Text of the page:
The General Theory of Employment, Interest, and Money

Author: John Maynard Keynes

Publisher: Springer

ISBN: 3319703447

Category: Business & Economics

Page: 404

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This book was originally published by Macmillan in 1936. It was voted the top Academic Book that Shaped Modern Britain by Academic Book Week (UK) in 2017, and in 2011 was placed on Time Magazine's top 100 non-fiction books written in English since 1923. Reissued with a fresh Introduction by the Nobel-prize winner Paul Krugman and a new Afterword by Keynes’ biographer Robert Skidelsky, this important work is made available to a new generation. The General Theory of Employment, Interest and Money transformed economics and changed the face of modern macroeconomics. Keynes’ argument is based on the idea that the level of employment is not determined by the price of labour, but by the spending of money. It gave way to an entirely new approach where employment, inflation and the market economy are concerned. Highly provocative at its time of publication, this book and Keynes’ theories continue to remain the subject of much support and praise, criticism and debate. Economists at any stage in their career will enjoy revisiting this treatise and observing the relevance of Keynes’ work in today’s contemporary climate.

International Relations, Political Theory, and the Problem of Order

Beyond International Relations Theory?

Author: Nicholas J. Rengger

Publisher: Psychology Press

ISBN: 9780415095839

Category: Political Science

Page: 232

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At the turn of the millennium, and following the end of the Cold War, the best way to map the trajectories of contemporary international relations is hotly contested. This book offers a critical survey of the major international relations theories.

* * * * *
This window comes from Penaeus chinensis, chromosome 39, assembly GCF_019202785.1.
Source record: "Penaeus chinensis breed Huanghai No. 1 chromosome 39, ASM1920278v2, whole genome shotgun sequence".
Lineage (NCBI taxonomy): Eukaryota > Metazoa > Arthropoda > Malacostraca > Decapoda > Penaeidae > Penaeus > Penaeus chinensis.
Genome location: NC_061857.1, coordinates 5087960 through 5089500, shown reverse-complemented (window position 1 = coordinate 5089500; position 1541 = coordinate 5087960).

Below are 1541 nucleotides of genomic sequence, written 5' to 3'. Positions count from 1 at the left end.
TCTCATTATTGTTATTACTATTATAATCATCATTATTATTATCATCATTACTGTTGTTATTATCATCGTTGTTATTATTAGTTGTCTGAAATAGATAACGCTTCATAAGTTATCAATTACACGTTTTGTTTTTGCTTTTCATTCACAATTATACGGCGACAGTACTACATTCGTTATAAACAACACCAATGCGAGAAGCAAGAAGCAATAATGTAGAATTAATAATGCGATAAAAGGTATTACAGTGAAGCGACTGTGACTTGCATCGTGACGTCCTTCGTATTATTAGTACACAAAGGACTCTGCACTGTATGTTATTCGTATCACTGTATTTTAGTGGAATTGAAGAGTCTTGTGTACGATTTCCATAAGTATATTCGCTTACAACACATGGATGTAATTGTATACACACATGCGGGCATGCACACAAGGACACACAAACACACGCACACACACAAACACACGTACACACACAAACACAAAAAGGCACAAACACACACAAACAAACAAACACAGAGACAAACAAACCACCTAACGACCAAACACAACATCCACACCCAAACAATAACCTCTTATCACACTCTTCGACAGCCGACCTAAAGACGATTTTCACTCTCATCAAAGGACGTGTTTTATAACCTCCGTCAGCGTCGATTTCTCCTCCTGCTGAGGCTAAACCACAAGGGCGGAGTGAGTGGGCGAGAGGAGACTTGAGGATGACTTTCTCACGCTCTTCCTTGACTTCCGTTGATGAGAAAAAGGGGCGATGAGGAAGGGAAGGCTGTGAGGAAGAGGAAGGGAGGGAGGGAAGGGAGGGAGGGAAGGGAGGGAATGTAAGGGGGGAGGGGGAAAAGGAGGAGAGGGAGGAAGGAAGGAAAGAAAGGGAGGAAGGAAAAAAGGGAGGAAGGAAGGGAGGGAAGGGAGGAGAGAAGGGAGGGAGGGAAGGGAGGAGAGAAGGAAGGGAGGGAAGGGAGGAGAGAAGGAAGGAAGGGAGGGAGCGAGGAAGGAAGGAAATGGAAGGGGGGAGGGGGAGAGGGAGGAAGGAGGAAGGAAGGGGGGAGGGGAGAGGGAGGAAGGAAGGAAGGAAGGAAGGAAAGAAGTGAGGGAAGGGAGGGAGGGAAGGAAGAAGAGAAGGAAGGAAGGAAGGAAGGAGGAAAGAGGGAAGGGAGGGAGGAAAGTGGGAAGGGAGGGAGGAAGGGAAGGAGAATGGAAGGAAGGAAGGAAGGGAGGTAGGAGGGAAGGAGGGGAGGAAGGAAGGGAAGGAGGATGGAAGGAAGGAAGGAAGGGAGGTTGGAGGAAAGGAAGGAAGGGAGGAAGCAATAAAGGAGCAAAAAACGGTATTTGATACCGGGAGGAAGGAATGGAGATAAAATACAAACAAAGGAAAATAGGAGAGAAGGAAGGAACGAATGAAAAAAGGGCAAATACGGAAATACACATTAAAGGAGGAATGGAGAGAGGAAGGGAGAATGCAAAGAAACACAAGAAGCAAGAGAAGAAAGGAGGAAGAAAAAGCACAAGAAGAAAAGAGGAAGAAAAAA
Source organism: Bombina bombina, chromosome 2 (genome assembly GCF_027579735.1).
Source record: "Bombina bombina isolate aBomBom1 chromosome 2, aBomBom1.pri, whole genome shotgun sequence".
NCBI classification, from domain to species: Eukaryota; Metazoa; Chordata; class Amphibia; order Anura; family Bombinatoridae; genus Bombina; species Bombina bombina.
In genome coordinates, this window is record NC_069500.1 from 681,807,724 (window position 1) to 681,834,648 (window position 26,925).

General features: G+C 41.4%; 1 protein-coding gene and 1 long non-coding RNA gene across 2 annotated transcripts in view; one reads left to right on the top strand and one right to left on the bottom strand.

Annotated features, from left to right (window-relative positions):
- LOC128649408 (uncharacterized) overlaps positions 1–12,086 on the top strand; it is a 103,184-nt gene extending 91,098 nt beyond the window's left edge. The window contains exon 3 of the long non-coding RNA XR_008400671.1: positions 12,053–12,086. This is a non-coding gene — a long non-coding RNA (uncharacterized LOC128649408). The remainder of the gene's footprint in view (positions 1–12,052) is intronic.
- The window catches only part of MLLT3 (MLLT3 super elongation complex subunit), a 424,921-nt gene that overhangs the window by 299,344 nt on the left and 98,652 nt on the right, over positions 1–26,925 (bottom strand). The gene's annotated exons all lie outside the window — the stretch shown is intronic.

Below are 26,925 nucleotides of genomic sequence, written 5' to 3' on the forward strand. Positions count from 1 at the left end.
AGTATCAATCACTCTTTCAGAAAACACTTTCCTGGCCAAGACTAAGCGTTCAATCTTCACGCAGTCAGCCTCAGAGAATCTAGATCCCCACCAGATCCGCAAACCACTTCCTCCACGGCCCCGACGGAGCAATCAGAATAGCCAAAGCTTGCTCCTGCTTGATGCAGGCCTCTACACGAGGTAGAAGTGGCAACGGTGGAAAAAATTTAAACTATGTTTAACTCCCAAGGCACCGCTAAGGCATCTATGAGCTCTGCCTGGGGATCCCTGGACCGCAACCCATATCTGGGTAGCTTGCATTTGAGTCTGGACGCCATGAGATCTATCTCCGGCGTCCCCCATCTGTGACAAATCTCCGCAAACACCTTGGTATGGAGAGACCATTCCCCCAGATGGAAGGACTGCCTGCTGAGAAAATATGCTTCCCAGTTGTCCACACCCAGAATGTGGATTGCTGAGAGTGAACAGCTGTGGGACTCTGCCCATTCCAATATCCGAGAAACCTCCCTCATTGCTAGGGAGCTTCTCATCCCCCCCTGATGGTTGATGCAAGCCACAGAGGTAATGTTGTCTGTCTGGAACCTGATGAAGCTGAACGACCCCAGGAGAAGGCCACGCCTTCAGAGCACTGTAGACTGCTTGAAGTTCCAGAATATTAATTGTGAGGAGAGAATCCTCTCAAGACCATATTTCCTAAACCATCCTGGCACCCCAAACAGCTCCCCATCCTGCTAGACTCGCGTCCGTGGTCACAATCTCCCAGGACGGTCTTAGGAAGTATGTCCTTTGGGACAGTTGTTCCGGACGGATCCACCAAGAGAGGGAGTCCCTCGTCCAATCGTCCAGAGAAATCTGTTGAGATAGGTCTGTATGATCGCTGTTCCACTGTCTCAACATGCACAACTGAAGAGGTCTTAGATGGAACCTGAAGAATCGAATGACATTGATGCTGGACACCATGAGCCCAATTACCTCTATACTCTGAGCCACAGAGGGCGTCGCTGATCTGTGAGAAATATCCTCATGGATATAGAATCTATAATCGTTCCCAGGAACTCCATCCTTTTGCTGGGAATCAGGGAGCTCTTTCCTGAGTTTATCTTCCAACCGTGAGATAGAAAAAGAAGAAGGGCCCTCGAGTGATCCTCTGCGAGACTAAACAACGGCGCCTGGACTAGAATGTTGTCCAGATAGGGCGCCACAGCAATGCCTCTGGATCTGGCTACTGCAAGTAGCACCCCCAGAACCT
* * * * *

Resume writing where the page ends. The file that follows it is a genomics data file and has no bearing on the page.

Theory of International Politics

Author: Kenneth N. Waltz

Publisher: Waveland Press

ISBN: 1478610530

Category: Political Science

Page: 251

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From Theory of International Politics . . . National politics is the realm of authority, of administration, and of law. International politics is the realm of power, of struggle, and of accommodation. . . . States, like people, are insecure in proportion to the extent of their freedom. If freedom is wanted, insecurity must be accepted. Organizations that establish relations of authority and control may increase security as they decrease freedom. If might does not make right, whether among people or states, then some institution or agency has intervened to lift them out of natures realm. The more influential the agency, the stronger the desire to control it becomes. In contrast, units in an anarchic order act for their own sakes and not for the sake of preserving an organization and furthering their fortunes within it. Force is used for ones own interest. In the absence of organization, people or states are free to leave one another alone. Even when they do not do so, they are better able, in the absence of the politics of the organization, to concentrate on the politics of the problem and to aim for a minimum agreement that will permit their separate existence rather than a maximum agreement for the sake of maintaining unity. If might decides, then bloody struggles over right can more easily be avoided.